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One of the main issues when purchasing flowers at the supermarket is that they are all cut to the same height without much thought given to the placing of each variety within the bouquet. Therefore, you get them home, maybe give them a quick fresh cut and place them in a vase -- as a result, you end up with a bouquet of beautiful flowers which were simply cut and thrown into a vase (similar to the "before" picture above) because, well, that's what they are. But with just 10 minutes and the help of a few common household tools, you can create an "after" arrangement which is much more pleasing to the eye!

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Before beginning the steps below, fill your vase with water (within an inch from the top to insure that all stems will be reaching) and gather the proper tools: scissors, tape and a pruners if dealing with particularly thick and rigid stems, such as those of roses. Tip: When determining what temperature of water to use, consider the flowers. In most cases, cold water will be best as it will help your flowers last longer. However, if your goal is to open the blooms a bit quicker, for instance a bouquet of tightly closed roses or lilies, then use somewhat warmer water to encourage the flowers to burst forth in a shorter period of time.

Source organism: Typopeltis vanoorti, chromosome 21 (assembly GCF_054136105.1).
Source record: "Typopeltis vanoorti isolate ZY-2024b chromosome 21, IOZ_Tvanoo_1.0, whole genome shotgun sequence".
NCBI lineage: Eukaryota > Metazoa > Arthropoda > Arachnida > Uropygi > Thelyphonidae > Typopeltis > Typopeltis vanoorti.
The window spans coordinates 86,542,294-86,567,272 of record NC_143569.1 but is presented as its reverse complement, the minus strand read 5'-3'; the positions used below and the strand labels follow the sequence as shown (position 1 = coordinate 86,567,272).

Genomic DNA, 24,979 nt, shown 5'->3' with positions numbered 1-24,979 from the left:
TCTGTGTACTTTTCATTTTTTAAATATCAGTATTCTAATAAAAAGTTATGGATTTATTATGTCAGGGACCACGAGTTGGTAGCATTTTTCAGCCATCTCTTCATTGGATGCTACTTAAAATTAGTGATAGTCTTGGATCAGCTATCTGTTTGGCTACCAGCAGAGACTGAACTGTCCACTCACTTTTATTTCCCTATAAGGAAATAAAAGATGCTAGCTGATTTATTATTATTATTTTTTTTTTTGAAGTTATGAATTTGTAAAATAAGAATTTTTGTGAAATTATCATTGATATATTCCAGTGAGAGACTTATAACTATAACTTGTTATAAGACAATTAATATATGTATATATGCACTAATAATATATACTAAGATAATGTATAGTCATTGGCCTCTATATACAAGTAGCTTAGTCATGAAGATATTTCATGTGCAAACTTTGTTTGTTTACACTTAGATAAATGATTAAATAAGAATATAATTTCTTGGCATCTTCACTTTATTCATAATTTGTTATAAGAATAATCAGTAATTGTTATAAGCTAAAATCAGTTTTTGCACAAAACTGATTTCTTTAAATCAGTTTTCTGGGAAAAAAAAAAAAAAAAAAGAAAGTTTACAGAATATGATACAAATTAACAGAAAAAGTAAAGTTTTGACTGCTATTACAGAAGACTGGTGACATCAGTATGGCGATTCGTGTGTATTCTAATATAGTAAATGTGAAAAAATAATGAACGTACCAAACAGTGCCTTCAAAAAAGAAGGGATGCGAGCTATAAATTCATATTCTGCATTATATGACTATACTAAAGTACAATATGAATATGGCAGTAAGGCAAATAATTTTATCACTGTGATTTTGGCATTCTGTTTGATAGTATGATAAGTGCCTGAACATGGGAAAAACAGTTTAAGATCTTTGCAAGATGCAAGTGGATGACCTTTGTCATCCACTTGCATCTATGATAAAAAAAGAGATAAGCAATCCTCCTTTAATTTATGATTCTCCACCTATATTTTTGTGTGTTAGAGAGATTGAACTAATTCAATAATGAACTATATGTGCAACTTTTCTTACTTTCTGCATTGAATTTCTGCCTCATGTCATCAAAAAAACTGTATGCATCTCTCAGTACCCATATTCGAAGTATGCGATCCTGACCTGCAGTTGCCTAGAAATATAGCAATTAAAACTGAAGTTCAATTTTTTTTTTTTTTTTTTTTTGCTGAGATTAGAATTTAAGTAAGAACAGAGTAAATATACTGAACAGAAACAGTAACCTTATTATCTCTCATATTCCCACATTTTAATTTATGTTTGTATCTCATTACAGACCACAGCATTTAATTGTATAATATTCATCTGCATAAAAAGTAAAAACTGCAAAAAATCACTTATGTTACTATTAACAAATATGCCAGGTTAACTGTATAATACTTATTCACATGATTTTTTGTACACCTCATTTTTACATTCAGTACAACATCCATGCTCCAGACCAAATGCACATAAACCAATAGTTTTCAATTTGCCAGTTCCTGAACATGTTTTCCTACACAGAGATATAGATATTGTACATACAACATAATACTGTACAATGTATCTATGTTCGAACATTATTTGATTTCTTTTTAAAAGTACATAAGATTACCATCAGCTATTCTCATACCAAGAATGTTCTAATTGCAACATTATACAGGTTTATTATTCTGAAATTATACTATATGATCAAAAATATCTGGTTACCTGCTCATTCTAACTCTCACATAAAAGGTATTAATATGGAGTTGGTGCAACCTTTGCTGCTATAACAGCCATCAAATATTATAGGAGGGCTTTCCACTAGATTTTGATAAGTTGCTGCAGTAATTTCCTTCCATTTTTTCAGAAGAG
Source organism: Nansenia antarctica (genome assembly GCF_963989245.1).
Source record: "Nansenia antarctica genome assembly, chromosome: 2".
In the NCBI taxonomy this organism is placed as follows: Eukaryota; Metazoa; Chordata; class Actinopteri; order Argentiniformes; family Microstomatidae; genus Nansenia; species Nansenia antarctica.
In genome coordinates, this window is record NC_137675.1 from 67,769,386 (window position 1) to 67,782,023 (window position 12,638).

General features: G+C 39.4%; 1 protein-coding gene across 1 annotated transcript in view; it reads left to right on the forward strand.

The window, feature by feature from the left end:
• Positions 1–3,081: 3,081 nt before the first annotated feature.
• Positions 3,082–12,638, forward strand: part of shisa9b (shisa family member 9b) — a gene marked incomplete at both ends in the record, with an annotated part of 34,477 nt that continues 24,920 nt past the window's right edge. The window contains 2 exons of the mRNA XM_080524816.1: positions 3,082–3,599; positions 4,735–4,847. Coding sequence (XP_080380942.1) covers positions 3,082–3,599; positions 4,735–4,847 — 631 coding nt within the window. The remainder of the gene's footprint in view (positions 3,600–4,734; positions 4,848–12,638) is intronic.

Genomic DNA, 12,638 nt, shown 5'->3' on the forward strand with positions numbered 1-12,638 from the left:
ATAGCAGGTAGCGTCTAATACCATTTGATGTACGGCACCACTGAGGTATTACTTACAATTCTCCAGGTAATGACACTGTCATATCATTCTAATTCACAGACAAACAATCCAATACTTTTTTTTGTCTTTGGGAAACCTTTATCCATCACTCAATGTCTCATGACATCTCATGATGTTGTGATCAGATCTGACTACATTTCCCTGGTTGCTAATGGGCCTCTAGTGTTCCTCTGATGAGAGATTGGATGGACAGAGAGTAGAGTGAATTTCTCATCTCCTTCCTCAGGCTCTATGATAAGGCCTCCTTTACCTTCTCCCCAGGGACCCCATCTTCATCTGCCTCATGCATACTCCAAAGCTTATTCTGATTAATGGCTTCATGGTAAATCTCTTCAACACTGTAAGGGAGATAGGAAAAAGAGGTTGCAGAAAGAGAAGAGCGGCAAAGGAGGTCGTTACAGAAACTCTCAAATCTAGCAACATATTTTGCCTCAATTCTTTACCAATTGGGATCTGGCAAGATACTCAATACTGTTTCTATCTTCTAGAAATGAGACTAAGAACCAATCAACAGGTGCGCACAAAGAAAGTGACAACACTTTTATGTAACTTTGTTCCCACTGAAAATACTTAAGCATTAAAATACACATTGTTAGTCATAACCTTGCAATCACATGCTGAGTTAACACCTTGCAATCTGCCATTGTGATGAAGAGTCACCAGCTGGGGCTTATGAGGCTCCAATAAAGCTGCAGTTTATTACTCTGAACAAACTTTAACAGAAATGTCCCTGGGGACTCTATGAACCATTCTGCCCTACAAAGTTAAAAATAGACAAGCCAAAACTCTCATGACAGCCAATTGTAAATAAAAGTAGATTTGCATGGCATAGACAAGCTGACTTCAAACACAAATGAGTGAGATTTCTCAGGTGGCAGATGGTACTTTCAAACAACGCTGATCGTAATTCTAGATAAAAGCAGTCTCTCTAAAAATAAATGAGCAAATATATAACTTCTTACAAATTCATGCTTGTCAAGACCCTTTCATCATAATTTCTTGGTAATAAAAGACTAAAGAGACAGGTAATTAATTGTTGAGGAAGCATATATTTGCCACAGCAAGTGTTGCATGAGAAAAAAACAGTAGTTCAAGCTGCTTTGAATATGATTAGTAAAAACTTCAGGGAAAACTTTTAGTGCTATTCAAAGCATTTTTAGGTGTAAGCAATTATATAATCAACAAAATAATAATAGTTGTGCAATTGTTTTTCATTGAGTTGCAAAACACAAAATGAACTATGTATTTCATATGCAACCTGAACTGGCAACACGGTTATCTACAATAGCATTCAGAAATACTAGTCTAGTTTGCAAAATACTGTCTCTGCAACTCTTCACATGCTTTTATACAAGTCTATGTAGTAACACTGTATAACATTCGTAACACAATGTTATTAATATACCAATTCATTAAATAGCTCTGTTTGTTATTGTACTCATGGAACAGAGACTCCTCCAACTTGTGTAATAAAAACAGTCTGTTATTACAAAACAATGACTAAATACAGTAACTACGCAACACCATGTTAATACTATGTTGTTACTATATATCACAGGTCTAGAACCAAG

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Step #1: The trick which I was most impressed by after beginning my job at the floral shoppe was that of "gridding" the vase. Take a piece of tape which is long enough to span the vase opening and also reach at minimum 1/2" down the side of the vase and carefully cut it in half lengthwise. Making sure that the top of the vase is as free from moisture as possible, attach the tape to one side and pull it as tightly as possible across the mouth of the vase before attaching it to the opposite side. Continue by placing additional pieces of tape in a parallel and perpendicular fashion, thus creating a grid of sorts across the opening of the vase.

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Step #2: Separate all stems out of the bouquet and arrange according to variety.